High Quality Snow Globes – Behind the Scenes Production Secrets

I really love that I get to work with people who appreciate the beauty of well-made, high quality snow globes, and “behind the scenes” of my production line is a truly fascinating place to visit.

So I thought I’d take you on a step by step journey, showing how I help my clients design their dream snow globes.

For the purposes of this post, I’m using the example of a recent project completed for client John of Island Threadz in Avalon, California, featuring the very picturesque Catalina Island Casino.

Step 1 – The Research Phase

We always start out by referring to actual images of the item you want in your custom setting.

If it’s to be a sculpture of an actual place or building, this research phase includes utilising Google Earth and Google Maps to see the roofline, which helps to give a clear “top down” view of the building structure.

Step 2 – The Design Phase

high quality snow globes catalina island casino queen of snow globesAfter the research phase, I create a 2D digital design for every client. That design is usually done prior to confirmation of the order, so that you feel 100% comfortable about the visual potential of the final product.

As you can see here on the left, the digital design, although strictly 2D, does have a nice realistic feel to it, and allows us to confirm layout, colours, base shape and colour as well as logo placement.

We work on this digital design with unlimited changes at zero cost and zero obligation until you’re completely satisfied that I can produce your own high quality snow globes faithfully. It’s only at that point that we confirm the order, and arrange a deposit payment.

Step 3 – The Sculpting/Model Production Phase

Once we’ve agreed on the digital design, it’s time to produce the model. Most of the time this is done with hand sculpting of the tiny setting and all detail. In the case of these Catalina Island Casino snow globes, we actually decided to use 3D printing. The images below show each view of the setting, which was printed to create our initial model.

high quality snow globes from queen of snow globesWhether we use hand sculpting or 3D printing, the resulting model is equally impressive, with the tiny setting being faithfully replicated with exquisite detail. You can see our first version here which was hand sculpted.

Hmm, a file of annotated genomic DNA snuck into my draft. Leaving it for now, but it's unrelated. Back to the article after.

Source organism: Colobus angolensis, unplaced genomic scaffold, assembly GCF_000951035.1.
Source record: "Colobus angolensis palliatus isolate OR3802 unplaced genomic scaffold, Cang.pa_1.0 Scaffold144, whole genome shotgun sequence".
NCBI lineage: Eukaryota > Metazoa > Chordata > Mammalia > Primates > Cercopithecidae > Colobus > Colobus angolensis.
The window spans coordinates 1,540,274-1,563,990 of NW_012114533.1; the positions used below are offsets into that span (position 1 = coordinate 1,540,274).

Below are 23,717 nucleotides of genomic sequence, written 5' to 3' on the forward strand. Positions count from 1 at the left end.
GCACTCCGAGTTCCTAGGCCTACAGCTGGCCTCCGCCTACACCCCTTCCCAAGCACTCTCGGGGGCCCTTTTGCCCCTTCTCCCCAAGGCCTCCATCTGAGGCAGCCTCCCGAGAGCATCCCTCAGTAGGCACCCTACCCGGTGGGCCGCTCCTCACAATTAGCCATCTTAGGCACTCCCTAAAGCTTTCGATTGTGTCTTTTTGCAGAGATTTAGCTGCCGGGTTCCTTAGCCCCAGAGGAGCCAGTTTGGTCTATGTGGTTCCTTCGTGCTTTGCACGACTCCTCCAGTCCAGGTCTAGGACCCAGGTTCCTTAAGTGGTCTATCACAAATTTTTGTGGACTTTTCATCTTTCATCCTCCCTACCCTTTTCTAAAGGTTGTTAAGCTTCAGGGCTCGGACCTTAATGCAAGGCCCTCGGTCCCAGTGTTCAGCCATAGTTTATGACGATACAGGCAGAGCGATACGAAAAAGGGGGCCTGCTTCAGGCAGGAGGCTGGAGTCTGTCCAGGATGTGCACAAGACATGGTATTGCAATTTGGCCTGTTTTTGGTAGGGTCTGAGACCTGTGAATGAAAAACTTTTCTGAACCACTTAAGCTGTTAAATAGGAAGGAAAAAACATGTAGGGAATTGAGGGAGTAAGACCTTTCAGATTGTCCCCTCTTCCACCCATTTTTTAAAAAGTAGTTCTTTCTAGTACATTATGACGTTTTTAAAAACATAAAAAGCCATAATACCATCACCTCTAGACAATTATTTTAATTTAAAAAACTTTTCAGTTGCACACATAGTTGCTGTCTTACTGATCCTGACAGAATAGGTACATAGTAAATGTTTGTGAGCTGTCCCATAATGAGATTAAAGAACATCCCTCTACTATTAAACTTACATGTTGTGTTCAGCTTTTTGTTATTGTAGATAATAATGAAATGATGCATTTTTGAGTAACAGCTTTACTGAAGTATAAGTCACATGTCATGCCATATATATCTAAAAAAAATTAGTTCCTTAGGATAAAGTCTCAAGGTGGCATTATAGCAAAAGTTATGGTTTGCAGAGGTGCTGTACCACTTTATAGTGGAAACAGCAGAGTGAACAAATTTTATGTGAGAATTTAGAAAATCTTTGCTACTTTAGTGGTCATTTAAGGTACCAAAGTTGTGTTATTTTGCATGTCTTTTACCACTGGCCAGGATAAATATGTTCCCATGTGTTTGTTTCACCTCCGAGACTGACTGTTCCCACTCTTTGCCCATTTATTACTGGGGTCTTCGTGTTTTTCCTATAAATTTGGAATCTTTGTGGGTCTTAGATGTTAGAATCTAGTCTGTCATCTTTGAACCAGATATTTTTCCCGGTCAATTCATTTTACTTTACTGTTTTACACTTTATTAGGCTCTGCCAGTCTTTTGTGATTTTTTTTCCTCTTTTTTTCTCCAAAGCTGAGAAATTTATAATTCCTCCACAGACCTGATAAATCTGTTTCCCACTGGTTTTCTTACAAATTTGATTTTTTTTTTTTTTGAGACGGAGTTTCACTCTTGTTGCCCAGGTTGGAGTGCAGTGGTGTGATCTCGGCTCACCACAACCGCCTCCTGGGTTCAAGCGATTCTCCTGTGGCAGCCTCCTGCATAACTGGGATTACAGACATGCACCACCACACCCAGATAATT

To give you an understanding of the detail involved, the setting you see here is sculpted on an area of just 5cm in diameter.

Given 3D printing and design is still relatively new, it can create some extra costs so 99% of the time, we do rely on hand sculpting which has a charm all its own. Either process is guaranteed to provide you with the high quality snow globes you’re expecting.

After seeing images of the model from all angles, you can make as many changes as you like, at no cost. The sculpting process usually takes anywhere from 2-4 weeks, and after the design is signed off, we create a mould that will then be used to produce quantities of what we call the “white setting”.

Step 3 – The Painting Process

Once the snow globe inner sculpture is signed off, each individual part of the settings are hand-painted. If there are many small pieces, the setting actually fits together like a jigsaw puzzle, with the tiny elements “plugging into” the setting, as you can see below with the mountain backgrounds and tiny boats.

Remembering how small these are, you can perhaps appreciate the level of detail and workmanship that goes into painting these high quality snow globes perfectly.

Once again, multiple changes to the paint colours are allowed in order to get them perfect. There is never a charge to you for changes, it’s all included in the process. In fact, paint colour changes can be made as late as the last few weeks of production, prior to assembly!

Again, you’ll receive close up and detailed images of the painted setting from all angles and sides, so you can be confident of the final finish.

Step 4: The Assembly Process

After the painted sculpture is signed off, that’s when we assemble the snow globes with their matching bases, and add decals or assemble with a debosssed or engraved base if required.